Bram Dijkstra's "Idols of Perversity" is not so much, as its subtitle has it, about fantasies of feminine evil in fin de siecle culture, as it is about stereotypes of feminine frailty, submissiveness, supportiveness or menace culled from a cast of hundreds.
A quick list of descriptive epithets picked from his pages yields an alphabet soup of conventional images: aggressive, angelic, adamantine, alluring, animal, amorous; brainless, bountiful or bestial; coy, coarse, cool, cute, corrupting, chaste, copulating, childlike, carnal; delicate, devouring, decorous, diabolic, diaphanous, Dionysiac; enchanting, elemental, emancipated, enticing, evil; feline, ferocious, frolicsome, fatuous, frivolous, fervid, flaccid, fertile, flirtatious; graceful; helpless, horrid, hilarious (though nowhere as much as men!); idealized, innocent, impulsive, immature, insatiable, intoxicating, inane; joyous; lesbian, licentious, lewd, libertine, lustful, lubricious, lethal; mysterious, marginalized, meretricious, maternal; nun-like or nymphomaniac; obscure, obsessive; prurient, pure, primal, playful, passive, pliable, predatory, pious, perverse, pensive, promiscuous, pudic, primitive, passionate, placid; robust, raped; sensual, submissive, sphinx-like, spirited, spiritual, seductive, savage, sirens, saintly, sedate; titillating, tubercular, tender, tempting, tedious; virtuous, voluptuous, virginal, vicious, vulnerable, venomous, vacuous, viraginous, victimized, vampirical, voracious; waif, wild, whores.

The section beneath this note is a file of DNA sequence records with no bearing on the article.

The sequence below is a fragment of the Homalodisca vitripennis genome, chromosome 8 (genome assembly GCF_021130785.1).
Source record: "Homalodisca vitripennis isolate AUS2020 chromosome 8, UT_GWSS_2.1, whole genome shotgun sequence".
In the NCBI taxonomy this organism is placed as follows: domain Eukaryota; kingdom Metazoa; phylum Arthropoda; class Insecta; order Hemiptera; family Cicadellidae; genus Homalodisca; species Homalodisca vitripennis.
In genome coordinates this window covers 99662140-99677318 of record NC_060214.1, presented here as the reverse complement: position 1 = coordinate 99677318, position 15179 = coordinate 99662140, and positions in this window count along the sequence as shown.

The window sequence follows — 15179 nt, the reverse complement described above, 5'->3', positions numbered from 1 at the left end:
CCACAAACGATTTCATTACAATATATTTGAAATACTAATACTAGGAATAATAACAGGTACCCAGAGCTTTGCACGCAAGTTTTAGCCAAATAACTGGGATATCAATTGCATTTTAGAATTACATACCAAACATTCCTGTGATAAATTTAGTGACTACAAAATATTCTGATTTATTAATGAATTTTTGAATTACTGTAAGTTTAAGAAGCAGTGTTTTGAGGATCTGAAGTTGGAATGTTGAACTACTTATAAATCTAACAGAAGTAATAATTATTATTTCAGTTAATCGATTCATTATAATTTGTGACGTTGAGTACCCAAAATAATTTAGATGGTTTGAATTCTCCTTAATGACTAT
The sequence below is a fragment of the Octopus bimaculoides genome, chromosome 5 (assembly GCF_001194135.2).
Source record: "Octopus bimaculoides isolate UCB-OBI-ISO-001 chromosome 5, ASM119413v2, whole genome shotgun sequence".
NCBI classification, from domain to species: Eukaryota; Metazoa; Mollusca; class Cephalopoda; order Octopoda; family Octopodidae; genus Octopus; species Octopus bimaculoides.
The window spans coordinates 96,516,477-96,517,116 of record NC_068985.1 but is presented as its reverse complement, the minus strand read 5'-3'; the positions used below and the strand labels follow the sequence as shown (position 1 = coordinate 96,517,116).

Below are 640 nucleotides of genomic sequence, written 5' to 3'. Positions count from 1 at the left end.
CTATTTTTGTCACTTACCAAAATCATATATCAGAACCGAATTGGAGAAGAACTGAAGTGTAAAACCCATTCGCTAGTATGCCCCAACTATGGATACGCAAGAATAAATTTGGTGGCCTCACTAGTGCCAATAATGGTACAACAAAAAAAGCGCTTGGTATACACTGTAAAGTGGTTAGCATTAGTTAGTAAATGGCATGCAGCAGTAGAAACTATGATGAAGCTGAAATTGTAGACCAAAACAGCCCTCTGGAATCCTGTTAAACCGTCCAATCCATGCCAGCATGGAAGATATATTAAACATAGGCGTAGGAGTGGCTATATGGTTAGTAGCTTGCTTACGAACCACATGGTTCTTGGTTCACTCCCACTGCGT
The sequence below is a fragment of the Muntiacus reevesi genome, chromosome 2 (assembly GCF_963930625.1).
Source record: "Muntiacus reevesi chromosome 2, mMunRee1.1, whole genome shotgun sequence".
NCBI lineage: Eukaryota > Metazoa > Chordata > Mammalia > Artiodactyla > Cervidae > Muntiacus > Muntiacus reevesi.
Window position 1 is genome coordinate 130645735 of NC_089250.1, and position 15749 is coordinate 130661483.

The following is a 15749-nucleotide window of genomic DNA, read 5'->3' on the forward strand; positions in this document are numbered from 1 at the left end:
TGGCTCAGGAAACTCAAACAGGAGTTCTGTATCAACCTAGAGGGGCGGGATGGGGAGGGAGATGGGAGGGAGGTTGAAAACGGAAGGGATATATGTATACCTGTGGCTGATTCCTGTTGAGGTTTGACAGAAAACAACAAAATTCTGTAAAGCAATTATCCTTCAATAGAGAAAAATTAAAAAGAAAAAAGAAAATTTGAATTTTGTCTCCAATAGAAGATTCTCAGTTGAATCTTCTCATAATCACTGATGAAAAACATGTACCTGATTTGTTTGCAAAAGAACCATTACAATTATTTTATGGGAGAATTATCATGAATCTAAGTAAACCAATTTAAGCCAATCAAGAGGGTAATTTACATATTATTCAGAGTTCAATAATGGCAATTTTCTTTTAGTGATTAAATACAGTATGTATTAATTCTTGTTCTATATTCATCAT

Dijkstra's texts (he is a professor of comparative literature at University of California at San Diego) provide a compendium of anti-feminine lore, as flourishing a century ago. These Yellow Pages of platitudes are illustrated by a wealth of visual prosiness, a paradise for the prurient, a treasure-trove of third-rate paintings seldom assembled between two covers, let alone four walls.